The test summary obtained by Bloomberg further points to “instability, cabin interior flaws, frequent maintenance inspections and rear air-stair door components” combining to slow down the maintenance process and reduce aircraft availability.

Legacy issues with the helicopter persist, too. As long ago as September 2018 it was found that the VH-92A’s engine exhaust and rotors could cause damage to the White House South Lawn, where Marine One routinely operates from. The summary of the test report confirms that this problem still hasn’t been fixed, as evidenced by a succession of reports on this topic since it was first discovered.

“Engine exhaust and fluid discharge cause landing zone damage limitations, limiting the number of available landing zones,” the summary states, before calling for the Marines to “continue to reduce effects of engine exhaust and fluid discharges.” It’s not clear how this might actually be achieved.

U.S. MARINE CORPS/SGT. HUNTER HELIS

The first landing by a VH-92A on the South Lawn of the White House in September 2018.

With all this in mind, the White House Military Office has not yet approved a first presidential flight with the VH-92A, while it reassesses the timeline for the new helicopter.

Previously, it was expected that the VH-92A would begin replacing the iconic VH-3D when it achieved initial operational capability (IOC) in July, which never happened. It was then planned to begin replacing the Black Hawk-based VH-60Ns, a process slated to be completed by 2023, by which time a full fleet of 23 of the new helicopters would be available. IOC had already been pushed back successively from an earlier target of June 2020, and January this year.

It’s not all bad news for the VH-92A, however. The same test report confirms that the helicopter is suitable for routine “administrative” missions. These might include a planned shuttle to Camp David or ferrying the president to Joint Base Andrews outside Washington to connect with a preplanned Air Force One flight.

U.S. Air Force/Tech. Sgt. Wolfram M. Stumpf

A U.S. Marine stands at ease next to a VH-60N helicopter as Air Force One lands at Buckley Air Force Base, Colorado, April 2012, during a visit by President Obama. 

While this reflects a degree of “operationally effectiveness,” it’s hardly what Pentagon and White House officials would have hoped for the $5-billion VH-92 program.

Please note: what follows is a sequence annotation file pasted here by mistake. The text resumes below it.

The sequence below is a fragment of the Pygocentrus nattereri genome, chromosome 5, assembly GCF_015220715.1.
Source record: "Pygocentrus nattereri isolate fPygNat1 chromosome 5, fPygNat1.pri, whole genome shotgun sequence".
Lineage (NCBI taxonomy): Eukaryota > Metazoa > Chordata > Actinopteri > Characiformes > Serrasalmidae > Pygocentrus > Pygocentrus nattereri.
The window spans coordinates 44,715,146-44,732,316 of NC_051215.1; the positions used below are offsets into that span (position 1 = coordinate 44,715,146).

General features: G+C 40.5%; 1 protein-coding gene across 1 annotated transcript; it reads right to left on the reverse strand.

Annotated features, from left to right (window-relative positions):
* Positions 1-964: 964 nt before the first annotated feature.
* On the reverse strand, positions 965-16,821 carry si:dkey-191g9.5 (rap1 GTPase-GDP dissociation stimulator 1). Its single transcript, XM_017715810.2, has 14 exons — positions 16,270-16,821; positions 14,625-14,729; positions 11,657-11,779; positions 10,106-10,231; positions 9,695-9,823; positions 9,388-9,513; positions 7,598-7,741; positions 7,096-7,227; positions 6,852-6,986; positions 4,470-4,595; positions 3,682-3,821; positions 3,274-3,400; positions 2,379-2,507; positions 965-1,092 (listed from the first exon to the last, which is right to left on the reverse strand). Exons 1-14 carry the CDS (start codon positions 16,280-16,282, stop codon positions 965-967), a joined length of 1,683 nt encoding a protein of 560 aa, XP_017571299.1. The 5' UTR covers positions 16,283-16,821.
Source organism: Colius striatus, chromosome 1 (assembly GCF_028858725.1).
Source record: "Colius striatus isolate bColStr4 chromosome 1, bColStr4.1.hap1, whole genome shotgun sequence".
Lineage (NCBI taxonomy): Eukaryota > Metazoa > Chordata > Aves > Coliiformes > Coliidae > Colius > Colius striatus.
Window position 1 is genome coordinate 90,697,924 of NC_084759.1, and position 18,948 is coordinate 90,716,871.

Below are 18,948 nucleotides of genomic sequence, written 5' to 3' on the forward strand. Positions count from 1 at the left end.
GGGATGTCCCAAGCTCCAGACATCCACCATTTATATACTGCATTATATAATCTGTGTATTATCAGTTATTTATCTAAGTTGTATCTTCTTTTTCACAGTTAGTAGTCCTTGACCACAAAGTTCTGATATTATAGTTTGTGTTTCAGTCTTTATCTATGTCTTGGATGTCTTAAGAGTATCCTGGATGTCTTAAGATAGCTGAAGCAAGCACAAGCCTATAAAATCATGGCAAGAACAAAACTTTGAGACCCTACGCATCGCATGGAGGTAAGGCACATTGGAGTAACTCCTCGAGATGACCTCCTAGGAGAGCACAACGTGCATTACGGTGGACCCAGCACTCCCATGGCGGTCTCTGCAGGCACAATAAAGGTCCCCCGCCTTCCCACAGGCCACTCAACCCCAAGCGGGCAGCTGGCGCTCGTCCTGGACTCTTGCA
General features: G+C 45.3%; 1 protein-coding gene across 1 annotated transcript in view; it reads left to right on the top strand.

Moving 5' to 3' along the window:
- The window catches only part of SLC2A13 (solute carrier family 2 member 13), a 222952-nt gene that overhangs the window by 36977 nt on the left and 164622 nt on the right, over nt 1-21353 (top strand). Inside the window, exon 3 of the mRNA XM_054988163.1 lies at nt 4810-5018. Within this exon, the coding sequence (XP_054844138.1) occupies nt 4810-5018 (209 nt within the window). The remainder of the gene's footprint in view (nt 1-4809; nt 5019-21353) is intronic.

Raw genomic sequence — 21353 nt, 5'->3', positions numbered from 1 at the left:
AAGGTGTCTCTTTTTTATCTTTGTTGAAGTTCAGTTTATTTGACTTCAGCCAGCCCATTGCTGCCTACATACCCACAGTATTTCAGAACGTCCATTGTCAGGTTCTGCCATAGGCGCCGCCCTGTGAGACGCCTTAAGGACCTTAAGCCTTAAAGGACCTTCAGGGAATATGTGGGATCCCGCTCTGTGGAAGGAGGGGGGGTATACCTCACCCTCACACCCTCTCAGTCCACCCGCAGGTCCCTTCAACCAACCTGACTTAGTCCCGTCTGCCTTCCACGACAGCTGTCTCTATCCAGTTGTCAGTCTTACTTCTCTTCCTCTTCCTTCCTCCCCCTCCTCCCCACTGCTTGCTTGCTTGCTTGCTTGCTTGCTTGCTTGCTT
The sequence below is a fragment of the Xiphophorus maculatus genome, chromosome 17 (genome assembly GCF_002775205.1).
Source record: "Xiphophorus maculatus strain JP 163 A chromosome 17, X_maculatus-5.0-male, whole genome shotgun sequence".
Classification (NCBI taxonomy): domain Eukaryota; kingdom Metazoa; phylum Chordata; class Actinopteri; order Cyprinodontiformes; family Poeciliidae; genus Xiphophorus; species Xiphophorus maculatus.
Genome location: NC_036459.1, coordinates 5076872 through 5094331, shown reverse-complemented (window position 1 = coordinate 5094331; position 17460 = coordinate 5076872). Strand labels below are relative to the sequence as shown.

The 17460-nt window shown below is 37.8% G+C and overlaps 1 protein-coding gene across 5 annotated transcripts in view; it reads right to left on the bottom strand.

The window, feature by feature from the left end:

It’s also unclear why it has taken until now for the details of the delays to become public. Three months of DOT&E testing was already wrapped up in April this year and in early August Marine Corps Major General Greg Masiello, program executive officer for air anti-submarine warfare, assault, and special mission programs at NAVAIR declared that “The squadron and the program are ready today.”

Bloomberg approached the test office to determine what happened as a result of the three-month trials period but was told the results constituted “controlled unclassified information.” A test office spokeswoman did say that those tests were intended to assess whether the VH-92A was “effective and suitable to perform transport of the President, Vice President, cabinet members and heads of state.”

Meanwhile, spokesman for the Marine aviation deputy commandant told Bloomberg that “The report did not raise any issues” that the program office and Marine Corps “were unaware of, or the issues were previously corrected.” However, the same spokesman could not confirm when then the VH-92A might actually start flying missions with the president on board.

A spokesman for Lockheed’s Sikorsky aircraft division, responsible for building the VH-92A, said that the division “continues to work closely with our customer to ensure the aircraft meets all operational requirements.”

Currently, therefore, it’s uncertain when the VH-92A will start flying the prestigious Marine One mission. However, with the Navy having placed orders for the full fleet of 23 VH-92As, with $1.5 billion already spent on them, it’s clear that fixes for the various outstanding issues will have to be found if the helicopters are going to fulfill their full mission spectrum. Any further delays are the last thing VMX-1 needs as the requirement to replace the VH-3Ds and VH-60Ns only becomes more urgent.

Contact the author: thomas@thedrive.com